Windows – services.exe batters disk writes on startup

bootwindows 7

I have a Windows 7 Professional workstation that takes about ~3 full minutes to boot from cold. The CPU runs nice and low throughout the boot, but the disks are being battered. Resource Monitor suggests that 'services.exe' within C:\Windows\System32\ is to blame.

I have run virus checks and run 'msconfig' to clear the startup, but with no luck. What is services doing that is taking so long?

Some Googling revealed a possible virus/trojan – but I'm not quite willing to jump to that conclusion quite yet.

Help and suggestions appreciated.

Best Answer

Enable boot logging using Process Monitor, then you can attempt to find the problem.

.

Step 1: Execute the procmon.exe; Goto Options menu, and Click Enable Boot Logging.

. enter image description here

. Step 2: This will further give you this below Boot logging options. You can choose to Enable the Profiling Events, if you need.

. enter image description here

. Step 3: You can now reboot your PC. When the machine restarts, the process monitor will start monitoring all the processes and applications which gets invoked during the system boot and generates a dump file.

Step 4: Execute procmon.exe again. You will see this below dialog which tells you that, a log of the boot-time activity was created by the previous instance of process monitor. To save the collected Data, press the Yes Button.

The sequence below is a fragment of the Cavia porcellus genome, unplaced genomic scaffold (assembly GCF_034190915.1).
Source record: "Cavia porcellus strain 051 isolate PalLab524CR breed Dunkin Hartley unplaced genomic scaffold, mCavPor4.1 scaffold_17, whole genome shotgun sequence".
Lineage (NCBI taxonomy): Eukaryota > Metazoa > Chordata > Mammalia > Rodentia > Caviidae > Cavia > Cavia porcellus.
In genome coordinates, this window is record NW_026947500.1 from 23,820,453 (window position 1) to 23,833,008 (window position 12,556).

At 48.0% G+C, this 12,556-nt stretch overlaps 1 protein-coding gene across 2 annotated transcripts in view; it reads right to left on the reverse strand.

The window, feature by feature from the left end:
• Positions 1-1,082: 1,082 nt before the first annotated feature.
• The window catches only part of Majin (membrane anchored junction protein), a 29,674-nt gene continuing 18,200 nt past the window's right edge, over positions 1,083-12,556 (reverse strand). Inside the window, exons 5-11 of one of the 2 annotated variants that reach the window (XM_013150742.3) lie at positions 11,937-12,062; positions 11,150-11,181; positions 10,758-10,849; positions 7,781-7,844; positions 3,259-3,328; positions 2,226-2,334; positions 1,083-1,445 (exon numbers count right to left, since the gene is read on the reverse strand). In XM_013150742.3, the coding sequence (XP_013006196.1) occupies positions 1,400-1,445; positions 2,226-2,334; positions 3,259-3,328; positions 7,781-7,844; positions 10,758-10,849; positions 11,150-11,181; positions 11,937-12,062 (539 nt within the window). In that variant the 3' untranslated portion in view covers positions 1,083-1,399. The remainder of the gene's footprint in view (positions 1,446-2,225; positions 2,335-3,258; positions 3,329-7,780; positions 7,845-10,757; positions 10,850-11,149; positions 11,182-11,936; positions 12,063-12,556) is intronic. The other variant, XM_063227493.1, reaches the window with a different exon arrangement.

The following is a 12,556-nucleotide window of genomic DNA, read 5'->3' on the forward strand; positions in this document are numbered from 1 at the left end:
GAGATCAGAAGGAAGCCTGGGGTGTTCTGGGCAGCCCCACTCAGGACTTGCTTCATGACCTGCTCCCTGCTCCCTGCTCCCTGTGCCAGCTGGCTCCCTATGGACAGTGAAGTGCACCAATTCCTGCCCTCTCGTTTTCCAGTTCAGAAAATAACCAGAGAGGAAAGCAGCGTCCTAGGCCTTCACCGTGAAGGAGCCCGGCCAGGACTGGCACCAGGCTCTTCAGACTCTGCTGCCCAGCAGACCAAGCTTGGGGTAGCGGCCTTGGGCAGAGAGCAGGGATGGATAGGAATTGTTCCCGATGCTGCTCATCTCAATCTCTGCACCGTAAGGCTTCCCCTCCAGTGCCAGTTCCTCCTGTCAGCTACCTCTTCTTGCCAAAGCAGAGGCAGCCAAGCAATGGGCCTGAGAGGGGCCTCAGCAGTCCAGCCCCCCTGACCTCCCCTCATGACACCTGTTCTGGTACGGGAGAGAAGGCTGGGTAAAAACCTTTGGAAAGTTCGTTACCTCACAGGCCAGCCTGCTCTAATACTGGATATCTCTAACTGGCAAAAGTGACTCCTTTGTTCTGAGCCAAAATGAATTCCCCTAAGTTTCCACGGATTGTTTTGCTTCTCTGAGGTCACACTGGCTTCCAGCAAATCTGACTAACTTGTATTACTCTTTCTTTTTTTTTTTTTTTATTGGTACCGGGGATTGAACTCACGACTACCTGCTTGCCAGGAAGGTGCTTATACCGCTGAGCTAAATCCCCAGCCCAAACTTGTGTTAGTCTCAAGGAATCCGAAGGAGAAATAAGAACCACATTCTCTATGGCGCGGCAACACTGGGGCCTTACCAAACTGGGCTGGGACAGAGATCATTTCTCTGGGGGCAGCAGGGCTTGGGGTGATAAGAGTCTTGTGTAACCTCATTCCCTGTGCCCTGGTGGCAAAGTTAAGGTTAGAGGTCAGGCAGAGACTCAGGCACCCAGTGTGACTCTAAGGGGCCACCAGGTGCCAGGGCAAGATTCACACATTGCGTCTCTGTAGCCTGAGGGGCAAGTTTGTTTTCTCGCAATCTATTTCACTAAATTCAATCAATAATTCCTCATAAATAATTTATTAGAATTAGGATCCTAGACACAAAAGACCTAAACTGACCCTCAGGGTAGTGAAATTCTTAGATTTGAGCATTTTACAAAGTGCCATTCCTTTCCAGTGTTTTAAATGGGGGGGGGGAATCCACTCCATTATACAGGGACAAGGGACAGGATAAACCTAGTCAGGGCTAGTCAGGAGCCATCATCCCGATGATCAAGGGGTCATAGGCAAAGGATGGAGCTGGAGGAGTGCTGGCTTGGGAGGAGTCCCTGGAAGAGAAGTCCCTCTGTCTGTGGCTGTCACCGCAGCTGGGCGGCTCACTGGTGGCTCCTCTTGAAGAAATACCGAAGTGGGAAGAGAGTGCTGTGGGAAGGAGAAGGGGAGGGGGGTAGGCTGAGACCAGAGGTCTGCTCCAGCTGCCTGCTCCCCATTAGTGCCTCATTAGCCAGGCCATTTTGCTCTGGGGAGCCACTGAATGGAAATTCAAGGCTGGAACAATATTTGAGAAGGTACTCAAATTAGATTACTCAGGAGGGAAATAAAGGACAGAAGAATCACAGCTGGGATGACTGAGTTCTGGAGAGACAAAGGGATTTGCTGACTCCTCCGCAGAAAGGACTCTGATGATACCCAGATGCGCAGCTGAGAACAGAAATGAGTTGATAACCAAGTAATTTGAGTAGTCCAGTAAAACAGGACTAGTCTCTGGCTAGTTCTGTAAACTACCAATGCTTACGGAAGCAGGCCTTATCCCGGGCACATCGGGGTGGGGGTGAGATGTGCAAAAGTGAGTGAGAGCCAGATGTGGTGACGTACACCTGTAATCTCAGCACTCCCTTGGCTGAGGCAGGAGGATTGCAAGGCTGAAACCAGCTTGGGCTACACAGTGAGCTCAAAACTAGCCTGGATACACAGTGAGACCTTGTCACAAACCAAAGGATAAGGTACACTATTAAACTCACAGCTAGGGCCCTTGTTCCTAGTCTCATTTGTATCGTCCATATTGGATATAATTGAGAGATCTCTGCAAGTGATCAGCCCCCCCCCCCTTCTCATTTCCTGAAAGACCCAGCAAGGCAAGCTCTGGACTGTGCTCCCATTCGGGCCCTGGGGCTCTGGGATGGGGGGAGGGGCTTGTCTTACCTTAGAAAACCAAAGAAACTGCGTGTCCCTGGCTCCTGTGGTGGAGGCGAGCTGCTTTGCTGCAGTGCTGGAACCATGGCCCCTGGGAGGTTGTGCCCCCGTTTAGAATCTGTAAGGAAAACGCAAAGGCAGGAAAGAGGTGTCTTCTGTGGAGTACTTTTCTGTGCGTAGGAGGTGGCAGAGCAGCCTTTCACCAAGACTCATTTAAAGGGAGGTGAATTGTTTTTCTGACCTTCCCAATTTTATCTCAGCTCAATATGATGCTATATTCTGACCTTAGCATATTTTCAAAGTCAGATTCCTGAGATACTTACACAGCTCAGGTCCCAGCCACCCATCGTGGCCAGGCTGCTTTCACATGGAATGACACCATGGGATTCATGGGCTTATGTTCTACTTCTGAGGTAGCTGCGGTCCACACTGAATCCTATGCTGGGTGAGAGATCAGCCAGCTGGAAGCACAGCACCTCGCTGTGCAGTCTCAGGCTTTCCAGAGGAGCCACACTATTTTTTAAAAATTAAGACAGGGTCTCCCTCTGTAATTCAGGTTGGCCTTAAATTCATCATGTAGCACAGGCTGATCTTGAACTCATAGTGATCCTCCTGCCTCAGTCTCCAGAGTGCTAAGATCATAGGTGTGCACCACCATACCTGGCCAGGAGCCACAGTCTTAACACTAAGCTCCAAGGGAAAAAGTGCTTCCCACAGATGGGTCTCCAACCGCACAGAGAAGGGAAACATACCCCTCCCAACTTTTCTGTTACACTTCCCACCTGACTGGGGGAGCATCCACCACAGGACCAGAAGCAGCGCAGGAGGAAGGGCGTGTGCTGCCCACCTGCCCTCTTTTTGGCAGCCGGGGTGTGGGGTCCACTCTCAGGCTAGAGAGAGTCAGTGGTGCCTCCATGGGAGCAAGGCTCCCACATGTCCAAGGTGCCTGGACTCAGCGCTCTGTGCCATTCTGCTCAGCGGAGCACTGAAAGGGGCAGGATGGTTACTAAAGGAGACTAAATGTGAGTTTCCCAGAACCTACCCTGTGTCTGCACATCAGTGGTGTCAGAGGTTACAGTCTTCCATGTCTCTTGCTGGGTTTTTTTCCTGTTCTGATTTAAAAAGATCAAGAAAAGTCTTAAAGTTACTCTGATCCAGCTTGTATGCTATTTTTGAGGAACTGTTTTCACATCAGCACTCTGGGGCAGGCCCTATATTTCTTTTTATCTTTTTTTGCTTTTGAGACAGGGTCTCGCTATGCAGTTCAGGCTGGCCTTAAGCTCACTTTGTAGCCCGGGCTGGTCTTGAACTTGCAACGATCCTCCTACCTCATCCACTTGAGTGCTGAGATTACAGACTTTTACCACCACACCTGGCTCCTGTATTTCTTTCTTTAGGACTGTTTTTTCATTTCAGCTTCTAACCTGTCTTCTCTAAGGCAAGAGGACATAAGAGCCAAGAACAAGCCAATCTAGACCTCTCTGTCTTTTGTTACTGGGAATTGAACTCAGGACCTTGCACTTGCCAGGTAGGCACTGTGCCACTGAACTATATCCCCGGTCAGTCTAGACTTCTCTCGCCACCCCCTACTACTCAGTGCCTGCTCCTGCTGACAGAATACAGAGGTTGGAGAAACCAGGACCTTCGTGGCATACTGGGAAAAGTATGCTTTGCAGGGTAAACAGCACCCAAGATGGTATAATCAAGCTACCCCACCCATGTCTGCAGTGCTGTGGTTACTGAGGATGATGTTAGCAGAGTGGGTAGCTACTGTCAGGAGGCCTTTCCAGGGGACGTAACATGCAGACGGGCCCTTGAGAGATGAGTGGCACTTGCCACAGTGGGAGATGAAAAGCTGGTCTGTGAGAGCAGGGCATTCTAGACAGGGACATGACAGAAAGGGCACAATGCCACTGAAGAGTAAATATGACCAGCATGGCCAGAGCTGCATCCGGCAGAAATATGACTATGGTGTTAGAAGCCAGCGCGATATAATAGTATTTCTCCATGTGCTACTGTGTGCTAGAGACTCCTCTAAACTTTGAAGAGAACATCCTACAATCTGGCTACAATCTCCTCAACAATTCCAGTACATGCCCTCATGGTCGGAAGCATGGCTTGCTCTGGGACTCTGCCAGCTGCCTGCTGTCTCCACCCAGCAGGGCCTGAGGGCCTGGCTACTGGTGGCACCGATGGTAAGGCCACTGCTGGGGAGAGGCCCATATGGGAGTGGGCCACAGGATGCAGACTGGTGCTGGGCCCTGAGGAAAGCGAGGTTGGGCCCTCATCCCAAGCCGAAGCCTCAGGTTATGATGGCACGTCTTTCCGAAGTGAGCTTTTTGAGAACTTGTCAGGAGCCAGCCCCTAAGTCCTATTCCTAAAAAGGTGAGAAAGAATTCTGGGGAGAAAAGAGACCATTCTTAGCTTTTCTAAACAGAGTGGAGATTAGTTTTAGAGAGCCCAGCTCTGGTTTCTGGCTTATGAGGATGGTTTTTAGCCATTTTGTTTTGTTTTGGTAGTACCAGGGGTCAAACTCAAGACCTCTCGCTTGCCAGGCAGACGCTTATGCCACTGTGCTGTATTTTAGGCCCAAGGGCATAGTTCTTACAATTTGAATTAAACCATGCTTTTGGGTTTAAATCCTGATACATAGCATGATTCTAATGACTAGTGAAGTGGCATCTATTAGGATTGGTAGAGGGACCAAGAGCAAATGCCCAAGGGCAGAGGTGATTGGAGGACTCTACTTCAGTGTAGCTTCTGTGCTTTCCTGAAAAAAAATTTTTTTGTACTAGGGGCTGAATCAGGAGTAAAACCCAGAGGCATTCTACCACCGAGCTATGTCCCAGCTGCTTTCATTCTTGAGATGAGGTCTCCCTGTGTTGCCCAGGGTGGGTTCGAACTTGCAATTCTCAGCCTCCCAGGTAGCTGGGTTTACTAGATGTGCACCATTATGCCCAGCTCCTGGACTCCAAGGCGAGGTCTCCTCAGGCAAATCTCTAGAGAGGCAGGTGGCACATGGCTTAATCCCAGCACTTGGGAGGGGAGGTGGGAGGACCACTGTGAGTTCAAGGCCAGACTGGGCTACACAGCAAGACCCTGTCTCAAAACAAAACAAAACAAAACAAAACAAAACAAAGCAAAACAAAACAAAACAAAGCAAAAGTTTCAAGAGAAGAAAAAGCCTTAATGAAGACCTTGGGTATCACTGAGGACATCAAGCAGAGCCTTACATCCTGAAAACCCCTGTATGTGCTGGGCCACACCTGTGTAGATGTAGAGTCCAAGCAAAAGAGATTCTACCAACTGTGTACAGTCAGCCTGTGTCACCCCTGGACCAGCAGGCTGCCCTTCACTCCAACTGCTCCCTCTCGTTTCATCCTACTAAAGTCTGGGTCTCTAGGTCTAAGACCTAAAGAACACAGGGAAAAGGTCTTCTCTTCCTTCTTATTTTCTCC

. enter image description here

. Step 5: The file will initially be saved as a dump file in C:\Windows, you will need to convert it to Process Monitor Log (pml) log files. Save the Log file using this below dialog. This will start converting the dump file to pml file.

. enter image description here enter image description here

. Once the Log is converted, it will open in the Process Monitor tool.

Here you can get an idea on all the applications and processes which was executed during the system boot. This report will help you identify, which process was invoked by whom and how much time did it take to for its complete execution. You can also identify if any malwares are running in your PC, which is affecting your system boot.

. enter image description here

. Step 6: You can choose to filter these reports; when you click on any entry you will get the below dialog which will give you a complete snapshot on the process attributes, Who invoked it, its architecture, the Parent Process Id, along with information on when did the process transition from User mode to a Kernel mode through the Stack.

. enter image description here

.

Source of Information

.